Not n Montana anymore

The post that I posted the other day with all of the yarn was kind of jumping ahead of the stuff that happened on the way to the truck stop where I was able to wind all of the yarn. We left Bozeman after shopping at the LYS and then having a yummy dinner at Carino’s Italian Grill…we were there during happy hour and they have loverly Bellini’s.
I know that the news has been covering all of the fires that are going on in the west, some lightning started and some man started. We were heading west on I-90, and the air started to have a tinge of smoke smell on it. It was in the early evening, not time for the sun to go down, but this is the way that the light was:

You could look directly at the sun and not be blinded because the smoke was so thick. It didn’t help that we were going through a river canyon and it was funneling all of the smoke. As we drove farther, the smoke got thicker:
It really looks like it is sunset, but it was actually about 4 p.m. mountain time. It was kind of an eerie kind of light, and you could really smell the smoke. It smelled like you were camping and had a really big campfire going with some really green wood that was smoking a lot.

If you look at the center right of this picture, you can see the plume of smoke coming off of the hillside. There was a pretty good fire burning or it had been burning right next to the road for a couple of miles. As we were driving, there were signs telling you to watch out for the smoke and that visibility would be poor and that you should drive with your headlights on. All of a sudden, we started hearing the chop of a helicopter. We looked out the windshield of the truck and saw this helicopter with a load of water in its bucket. It went
directly over our truck and went to the hillside that was to our right. I was able to snap this picture of what he was treating just before he
He opened the bottom of the bucket and the water fell on one of the hot spots that were scattered throughout the hillside. I didn’t try to take a picture of that, because I actually wanted to see it and I knew that if I was trying to photograph it, I wouldn’t have really gotten to see it. It was so cool to watch. He lined up right over one of the flaming spots and let loose from several hundred feet in the air and it sprayed out and hit the ground where it was needed, or at least some of it did.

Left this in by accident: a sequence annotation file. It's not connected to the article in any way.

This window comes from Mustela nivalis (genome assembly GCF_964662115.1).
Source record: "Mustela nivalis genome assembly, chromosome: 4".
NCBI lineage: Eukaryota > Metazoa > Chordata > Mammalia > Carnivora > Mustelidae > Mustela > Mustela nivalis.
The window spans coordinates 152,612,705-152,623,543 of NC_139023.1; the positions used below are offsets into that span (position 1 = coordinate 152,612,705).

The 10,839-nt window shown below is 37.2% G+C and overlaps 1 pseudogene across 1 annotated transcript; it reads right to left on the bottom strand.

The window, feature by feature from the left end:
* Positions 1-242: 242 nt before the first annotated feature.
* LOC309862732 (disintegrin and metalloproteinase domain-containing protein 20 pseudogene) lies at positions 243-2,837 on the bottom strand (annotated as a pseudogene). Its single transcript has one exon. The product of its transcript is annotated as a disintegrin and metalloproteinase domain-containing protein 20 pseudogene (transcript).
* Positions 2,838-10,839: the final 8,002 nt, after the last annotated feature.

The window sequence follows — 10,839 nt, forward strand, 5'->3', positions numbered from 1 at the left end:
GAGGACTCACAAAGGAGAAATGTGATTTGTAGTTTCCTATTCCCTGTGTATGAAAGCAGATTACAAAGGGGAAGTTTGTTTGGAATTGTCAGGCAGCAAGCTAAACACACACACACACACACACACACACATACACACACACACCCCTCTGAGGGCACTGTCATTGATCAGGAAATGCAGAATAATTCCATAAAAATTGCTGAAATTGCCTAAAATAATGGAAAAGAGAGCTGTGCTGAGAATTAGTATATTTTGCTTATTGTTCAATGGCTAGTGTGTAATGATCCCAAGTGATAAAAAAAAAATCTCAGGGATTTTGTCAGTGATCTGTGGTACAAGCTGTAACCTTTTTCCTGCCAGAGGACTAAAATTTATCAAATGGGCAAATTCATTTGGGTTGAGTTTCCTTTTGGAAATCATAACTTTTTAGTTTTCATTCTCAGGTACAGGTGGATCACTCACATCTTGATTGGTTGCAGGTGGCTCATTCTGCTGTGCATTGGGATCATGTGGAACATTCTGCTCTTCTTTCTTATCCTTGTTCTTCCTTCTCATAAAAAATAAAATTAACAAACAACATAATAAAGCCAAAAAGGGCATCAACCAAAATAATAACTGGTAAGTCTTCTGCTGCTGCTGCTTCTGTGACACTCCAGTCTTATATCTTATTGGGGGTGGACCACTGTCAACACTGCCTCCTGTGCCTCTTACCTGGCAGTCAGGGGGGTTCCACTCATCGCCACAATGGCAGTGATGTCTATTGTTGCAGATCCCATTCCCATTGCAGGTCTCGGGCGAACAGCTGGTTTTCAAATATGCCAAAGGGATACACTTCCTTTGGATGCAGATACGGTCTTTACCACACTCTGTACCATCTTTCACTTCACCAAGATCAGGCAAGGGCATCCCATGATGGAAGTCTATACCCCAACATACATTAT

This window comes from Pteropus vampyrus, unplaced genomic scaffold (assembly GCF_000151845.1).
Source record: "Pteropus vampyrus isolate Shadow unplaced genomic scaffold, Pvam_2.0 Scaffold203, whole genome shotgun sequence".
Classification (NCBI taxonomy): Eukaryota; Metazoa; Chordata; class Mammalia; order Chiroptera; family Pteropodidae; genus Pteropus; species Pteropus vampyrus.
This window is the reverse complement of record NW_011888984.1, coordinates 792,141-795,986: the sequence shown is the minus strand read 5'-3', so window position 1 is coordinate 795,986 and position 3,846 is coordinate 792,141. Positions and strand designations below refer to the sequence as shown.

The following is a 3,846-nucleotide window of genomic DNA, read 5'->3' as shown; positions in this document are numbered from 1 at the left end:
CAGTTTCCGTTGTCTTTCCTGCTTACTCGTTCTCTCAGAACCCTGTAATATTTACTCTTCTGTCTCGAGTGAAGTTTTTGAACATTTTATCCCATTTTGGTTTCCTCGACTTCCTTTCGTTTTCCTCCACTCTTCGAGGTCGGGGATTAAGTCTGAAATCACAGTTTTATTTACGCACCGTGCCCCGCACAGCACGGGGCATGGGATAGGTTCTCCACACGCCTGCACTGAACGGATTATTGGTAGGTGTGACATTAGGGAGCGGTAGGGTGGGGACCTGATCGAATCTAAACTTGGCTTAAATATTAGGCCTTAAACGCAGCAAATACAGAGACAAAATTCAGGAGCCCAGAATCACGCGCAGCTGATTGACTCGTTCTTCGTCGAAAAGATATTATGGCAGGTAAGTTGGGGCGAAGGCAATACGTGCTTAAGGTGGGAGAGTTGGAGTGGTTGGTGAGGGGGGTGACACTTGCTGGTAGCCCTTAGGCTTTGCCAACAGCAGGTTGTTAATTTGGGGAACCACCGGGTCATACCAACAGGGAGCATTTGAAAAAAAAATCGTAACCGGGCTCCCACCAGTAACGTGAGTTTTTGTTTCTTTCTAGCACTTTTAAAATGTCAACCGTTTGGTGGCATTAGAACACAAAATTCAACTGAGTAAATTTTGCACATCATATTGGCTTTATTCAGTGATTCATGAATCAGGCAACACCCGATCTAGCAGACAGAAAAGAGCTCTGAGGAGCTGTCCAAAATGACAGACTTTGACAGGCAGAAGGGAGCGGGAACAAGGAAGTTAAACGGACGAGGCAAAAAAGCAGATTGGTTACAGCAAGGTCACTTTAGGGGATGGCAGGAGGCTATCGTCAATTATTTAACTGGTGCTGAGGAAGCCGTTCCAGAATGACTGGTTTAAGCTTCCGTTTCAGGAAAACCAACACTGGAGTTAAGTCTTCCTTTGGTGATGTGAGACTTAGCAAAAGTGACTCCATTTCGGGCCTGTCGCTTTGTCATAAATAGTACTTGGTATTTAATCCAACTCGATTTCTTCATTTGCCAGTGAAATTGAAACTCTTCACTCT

Some of the unsung hero’s in fighting the fires that we hear about on the news are the wild land fire crews. Every time there is a report of a fire, a crew member checks it out either from the air or on foot or in a truck. If it is a fire that needs to be fought, a crew is assembled and a camp is set up. We saw where some of the crew for the fire on the hillside was deploying from (sorry for the bad pic). This was a couple of miles down the road from the fire, and the crews were doing what they could to help the ranchers and land owners wet down their houses and barns in case the wind shifted and brought the fire back their way. Each of the large structures in this group had an irrigation sprinkler running on it to keep the wooden parts of the building wet enough that they wouldn’t catch on fire. All of the men in yellow shirts are part of the wild land fire crew that was working this fire. There were 30-40 of them all up and down this frontage road.

One of the things that was amazing to me was that within a couple of miles of passing the flaming hillside, the air cleared up and you could actually see the sun in all of it’s glory.

I posted that I was getting ready to rip and restart Soleil from the Summer 2007 Knitty. I ripped out the cotton ease yarn incarnation, and then I cast on with the Butterfly mercerized cotton. I really like the Butterfly yarn. It’s smooth and shows good stitch definition and knits up nicely. At least that was my first impression of it. I got the first repeat done on the lace bottom and realized that I had forgotten a YO a couple of rows back and had to rip it out again. I cast on the 160 stitches again and got three rows into it and it was looking so good. The pattern was showing up and it was smooth and then I realized that somehow on the second or third row I had twisted the stupid thing and so to the frog pond it went for the third time in one day and I decided that I would put it in time out for the rest of today and I started a DW dishcloth in Summer Splash. That’s going along swimmingly and I can hardly wait for the pattern to come out for the next Six Sox installment.

It is unseasonably hot here in the north west. Boise, ID was at 98 today when we stopped for lunch and grocery shopping. Boise isn’t supposed to be at 98 degrees…we are in the northern climes of our country…it’s supposed to be cooler here than the rest of the country. Even Bozeman, which is usually 15 degrees cooler than the rest of the state was in the low nineties the other day when we were there. That is just so wrong. I want to come to the northwest and be cooler. I don’t want to swelter up here. We do enough of that in Texas or Alabama or Tennessee.

I guess that I don’t have anything else that is exciting or fun or anything to blog about, so I’ll catch up with you later in the week.

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One thought on “Not n Montana anymore

  1. Until you see the smoke jumpers in action, you never realize what they do. But fire is nature’s way of controlling things. And the sky looked really nice because of the smoke. And nice photos of the fire too.

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